NEW YORK (TheStreet) -- The frenzy of mergers and acquisitions this year is showing no signs of letting up -- and some experts think that could be bad for stocks.
"The feverish pace of merger activity is a cautionary sign for U.S. stocks," David Santschi, chief executive of TrimTabs Investment Research, said in a statement. "Merger activity tends to peak around market tops."
Globally, M&A deals reached $2.28 trillion in the first half of 2015. That's the second highest total behind the record $2.59 trillion in the first half of 2007, shortly before the stock-market meltdown and global financial crisis.
Despite some similarities to that period, experts say the structure and nature of the current deals is materially different.
"This is absolutely a different situation than 2007," said Robert Townsend, co-chairman of Morrison & Foerster's global M&A practice group. "This current M&A surge is driven more by strategics than private equity."
A strategic M&A deal refers to a company that purchases another firm to add a new product, extend its geographic reach, increase its customer base or bring in some strategic asset in a way that will boost both its top and bottom lines.
By contrast, many of the deals in 2007 involved private-equity players taking public companies private through leveraged buyouts, or LBOs. In general, strategic deals don't involve the enormous leverage that LBOs do.
"In 2006 and 2007, we had a huge number of highly leveraged, all-cash transactions," said Adam Emmerich, a partner at Wachtell, Lipton, Rosen & Katz. "It's vastly different from the strategic deals that make up the bulk of M&A volume and activity" in 2015.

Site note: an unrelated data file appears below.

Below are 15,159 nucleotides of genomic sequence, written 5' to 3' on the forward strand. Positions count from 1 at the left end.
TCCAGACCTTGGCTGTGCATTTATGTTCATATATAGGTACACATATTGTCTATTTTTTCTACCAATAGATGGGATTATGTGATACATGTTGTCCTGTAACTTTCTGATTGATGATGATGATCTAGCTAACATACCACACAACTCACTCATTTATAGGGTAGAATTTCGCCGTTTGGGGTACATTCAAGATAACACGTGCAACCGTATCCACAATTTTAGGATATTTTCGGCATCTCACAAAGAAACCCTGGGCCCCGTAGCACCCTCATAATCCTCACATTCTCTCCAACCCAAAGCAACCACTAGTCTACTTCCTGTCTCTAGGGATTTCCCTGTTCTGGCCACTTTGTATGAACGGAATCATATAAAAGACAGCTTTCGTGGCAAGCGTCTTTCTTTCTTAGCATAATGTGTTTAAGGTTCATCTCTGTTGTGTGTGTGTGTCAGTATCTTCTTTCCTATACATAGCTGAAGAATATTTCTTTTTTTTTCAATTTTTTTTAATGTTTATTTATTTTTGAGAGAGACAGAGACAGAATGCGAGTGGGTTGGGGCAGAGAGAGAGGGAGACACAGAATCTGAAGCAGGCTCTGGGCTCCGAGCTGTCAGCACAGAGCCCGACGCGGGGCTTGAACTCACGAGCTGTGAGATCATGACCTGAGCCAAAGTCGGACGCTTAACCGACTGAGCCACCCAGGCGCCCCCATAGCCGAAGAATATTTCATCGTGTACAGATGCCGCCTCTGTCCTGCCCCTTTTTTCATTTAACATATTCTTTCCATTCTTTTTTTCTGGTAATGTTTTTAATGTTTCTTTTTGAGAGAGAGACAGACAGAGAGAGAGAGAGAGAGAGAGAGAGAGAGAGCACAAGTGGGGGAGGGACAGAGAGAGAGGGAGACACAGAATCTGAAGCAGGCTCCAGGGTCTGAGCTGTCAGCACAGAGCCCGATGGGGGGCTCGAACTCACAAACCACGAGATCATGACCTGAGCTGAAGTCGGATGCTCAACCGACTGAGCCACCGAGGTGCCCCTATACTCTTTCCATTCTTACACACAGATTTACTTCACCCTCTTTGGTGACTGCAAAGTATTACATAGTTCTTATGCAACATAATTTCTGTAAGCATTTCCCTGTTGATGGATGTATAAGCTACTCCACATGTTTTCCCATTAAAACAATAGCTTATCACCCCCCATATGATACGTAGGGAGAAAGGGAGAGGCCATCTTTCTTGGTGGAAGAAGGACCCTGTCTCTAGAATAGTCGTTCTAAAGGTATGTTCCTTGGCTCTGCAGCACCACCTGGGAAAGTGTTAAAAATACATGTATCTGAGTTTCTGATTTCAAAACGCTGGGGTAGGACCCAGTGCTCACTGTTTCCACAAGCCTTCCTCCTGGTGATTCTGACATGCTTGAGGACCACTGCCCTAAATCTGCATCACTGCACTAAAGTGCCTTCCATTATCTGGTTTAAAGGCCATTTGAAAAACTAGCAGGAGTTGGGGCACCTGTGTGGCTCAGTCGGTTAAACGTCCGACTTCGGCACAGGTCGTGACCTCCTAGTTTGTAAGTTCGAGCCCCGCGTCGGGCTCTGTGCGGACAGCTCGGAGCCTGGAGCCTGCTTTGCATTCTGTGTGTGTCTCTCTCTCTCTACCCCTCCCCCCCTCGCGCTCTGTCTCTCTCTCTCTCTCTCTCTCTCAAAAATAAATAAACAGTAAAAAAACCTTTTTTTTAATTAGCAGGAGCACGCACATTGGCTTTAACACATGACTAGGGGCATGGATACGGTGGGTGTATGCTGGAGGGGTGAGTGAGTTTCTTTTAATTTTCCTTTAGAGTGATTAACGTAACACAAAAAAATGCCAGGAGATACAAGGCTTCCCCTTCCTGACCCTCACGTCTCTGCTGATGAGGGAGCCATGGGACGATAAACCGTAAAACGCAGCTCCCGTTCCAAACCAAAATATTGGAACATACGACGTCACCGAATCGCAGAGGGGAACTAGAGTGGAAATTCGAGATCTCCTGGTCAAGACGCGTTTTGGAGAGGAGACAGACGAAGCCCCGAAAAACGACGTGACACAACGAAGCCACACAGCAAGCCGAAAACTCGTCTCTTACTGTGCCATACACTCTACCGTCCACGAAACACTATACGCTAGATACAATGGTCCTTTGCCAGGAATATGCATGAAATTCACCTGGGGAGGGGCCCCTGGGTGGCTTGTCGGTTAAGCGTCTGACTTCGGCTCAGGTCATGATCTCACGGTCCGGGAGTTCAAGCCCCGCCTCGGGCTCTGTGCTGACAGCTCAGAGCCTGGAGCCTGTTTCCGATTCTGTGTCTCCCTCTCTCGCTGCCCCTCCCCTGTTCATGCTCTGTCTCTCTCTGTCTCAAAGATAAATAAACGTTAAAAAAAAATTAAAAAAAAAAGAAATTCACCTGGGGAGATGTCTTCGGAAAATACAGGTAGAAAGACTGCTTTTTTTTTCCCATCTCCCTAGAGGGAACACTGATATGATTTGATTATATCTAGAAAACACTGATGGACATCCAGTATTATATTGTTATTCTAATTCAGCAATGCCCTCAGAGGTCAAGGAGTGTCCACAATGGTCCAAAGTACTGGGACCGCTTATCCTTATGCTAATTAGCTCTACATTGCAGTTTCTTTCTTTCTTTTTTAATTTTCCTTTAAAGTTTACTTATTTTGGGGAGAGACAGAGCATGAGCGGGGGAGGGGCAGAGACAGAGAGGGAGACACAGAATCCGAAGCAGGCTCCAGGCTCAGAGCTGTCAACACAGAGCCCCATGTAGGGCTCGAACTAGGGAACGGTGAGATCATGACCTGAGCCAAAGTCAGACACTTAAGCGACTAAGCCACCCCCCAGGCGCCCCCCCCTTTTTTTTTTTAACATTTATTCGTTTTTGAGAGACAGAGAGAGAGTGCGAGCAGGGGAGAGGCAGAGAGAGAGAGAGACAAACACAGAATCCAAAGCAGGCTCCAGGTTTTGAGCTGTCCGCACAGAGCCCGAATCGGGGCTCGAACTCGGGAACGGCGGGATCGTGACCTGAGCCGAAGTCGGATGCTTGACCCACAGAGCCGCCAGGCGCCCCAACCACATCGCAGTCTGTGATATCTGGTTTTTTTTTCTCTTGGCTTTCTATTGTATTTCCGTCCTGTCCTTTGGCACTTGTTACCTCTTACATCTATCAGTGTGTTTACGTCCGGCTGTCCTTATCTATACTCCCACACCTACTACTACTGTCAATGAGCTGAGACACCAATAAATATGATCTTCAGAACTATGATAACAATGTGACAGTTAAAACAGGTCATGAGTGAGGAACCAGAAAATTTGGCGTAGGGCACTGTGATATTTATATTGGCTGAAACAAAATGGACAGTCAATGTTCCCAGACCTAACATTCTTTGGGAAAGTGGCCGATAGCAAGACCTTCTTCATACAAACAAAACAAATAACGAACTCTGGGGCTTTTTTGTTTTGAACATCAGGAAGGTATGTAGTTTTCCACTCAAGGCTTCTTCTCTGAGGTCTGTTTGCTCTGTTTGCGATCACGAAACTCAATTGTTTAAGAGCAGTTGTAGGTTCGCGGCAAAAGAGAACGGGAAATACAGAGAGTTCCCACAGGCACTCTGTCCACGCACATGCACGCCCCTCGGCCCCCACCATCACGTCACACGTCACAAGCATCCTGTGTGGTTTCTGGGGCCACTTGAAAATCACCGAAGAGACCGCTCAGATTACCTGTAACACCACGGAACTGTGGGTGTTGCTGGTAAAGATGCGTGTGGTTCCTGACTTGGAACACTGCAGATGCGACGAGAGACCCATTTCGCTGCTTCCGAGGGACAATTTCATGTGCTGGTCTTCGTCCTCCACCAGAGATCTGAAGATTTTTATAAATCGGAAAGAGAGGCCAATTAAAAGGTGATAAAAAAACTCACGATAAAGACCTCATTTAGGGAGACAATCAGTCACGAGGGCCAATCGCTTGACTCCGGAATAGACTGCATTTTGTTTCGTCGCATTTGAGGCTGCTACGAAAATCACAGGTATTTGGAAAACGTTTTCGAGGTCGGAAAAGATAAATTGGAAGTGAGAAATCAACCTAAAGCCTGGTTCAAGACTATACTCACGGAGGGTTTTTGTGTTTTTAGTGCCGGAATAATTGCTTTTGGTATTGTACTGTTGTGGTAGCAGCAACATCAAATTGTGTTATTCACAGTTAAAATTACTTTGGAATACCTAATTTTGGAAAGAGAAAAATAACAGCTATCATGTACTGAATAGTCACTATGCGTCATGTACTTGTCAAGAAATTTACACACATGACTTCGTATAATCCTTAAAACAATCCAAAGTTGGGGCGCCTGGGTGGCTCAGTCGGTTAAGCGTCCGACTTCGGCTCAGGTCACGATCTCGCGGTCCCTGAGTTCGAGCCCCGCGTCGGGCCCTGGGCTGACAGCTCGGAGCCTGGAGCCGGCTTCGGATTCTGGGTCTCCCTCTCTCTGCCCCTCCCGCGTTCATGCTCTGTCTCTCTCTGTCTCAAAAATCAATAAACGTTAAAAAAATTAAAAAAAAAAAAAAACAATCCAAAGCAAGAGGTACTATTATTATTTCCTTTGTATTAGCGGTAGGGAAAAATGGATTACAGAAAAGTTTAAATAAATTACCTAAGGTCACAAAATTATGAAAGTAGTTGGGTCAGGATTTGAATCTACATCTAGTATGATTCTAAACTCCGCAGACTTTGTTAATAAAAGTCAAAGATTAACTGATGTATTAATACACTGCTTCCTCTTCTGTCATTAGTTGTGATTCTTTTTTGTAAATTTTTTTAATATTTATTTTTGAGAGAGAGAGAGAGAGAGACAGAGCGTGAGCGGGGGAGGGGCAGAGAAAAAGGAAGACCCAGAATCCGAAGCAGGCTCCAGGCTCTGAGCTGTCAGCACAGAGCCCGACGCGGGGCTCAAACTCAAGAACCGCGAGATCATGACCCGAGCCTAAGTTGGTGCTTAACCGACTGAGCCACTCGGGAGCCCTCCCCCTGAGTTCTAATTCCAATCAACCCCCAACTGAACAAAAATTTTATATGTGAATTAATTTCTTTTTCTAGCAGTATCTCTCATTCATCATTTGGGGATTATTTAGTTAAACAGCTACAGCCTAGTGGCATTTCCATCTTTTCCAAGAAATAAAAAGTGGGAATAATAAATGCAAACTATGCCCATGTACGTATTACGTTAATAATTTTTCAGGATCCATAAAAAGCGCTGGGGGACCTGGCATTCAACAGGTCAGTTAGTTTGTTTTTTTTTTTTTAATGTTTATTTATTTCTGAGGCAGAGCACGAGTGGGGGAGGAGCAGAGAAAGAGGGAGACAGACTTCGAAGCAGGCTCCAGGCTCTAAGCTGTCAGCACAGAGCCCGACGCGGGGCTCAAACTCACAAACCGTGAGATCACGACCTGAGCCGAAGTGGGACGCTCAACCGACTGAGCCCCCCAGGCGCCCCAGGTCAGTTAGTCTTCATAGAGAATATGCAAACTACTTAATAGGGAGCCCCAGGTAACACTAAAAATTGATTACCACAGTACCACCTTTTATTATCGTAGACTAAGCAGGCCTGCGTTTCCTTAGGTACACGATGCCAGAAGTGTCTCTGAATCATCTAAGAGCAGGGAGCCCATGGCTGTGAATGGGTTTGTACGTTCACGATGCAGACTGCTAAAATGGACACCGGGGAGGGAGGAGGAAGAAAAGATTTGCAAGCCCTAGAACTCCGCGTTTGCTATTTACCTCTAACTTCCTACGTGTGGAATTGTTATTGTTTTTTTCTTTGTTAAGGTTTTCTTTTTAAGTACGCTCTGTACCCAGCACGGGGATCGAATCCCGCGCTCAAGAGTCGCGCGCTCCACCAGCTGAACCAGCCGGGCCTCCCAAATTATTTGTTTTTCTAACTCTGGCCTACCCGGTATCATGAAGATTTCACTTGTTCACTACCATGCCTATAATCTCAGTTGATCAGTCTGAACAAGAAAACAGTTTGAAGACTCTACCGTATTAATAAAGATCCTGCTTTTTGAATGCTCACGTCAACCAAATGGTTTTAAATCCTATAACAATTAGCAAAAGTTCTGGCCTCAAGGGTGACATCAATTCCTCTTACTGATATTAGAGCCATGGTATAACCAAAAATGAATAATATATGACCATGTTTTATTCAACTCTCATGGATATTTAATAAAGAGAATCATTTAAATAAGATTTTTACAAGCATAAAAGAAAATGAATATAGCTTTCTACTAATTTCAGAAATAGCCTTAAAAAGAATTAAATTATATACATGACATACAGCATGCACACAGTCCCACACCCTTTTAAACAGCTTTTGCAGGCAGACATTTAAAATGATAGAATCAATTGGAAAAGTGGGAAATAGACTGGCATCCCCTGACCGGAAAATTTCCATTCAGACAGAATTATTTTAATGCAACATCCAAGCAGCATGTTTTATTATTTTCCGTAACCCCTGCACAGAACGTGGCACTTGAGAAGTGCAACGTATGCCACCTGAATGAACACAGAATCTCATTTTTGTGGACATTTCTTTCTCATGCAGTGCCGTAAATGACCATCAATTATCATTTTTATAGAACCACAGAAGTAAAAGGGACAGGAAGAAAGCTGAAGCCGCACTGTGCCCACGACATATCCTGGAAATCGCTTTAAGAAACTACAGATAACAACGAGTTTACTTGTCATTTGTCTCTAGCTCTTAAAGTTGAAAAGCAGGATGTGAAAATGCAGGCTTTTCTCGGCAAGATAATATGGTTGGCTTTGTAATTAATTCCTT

Still, there is some worry that companies may be overpaying for strategic deals if they don't result in increased growth.
After all, this is the sixth year of a bull market, where many market experts and economists openly question if stocks are overvalued. At the same time, interest rates remain near historic lows, giving buyers access to cheap and easy capital. All of that is a perfect storm for bidding wars where target companies could easily get taken out at lofty premiums to their already overheated stock prices.
"There are some sectors in the market that are probably overvalued, but I would say at this point it's a yellow light -- it's not a red light," Townsend said. "There's a lot more fundamental strength in the economy that is driving this and a lot more cash on the balance sheet of strategic investors."
Experts say deals could accelerate even more in the coming months as companies rush to get transactions done before the Federal Reserve starts to raise rates and capital becomes more expensive.
Emmerich is philosophical about what that means for stocks. "Can we call this a peak?" he asked. "M&A has historically been -- and will continue to be -- a cyclical activity."
But nobody knows for sure when a top is reached.
"If you knew when the market was peaking, you would be sipping a cocktail somewhere on your yacht in the south of France," he said.
This article is commentary by an independent contributor.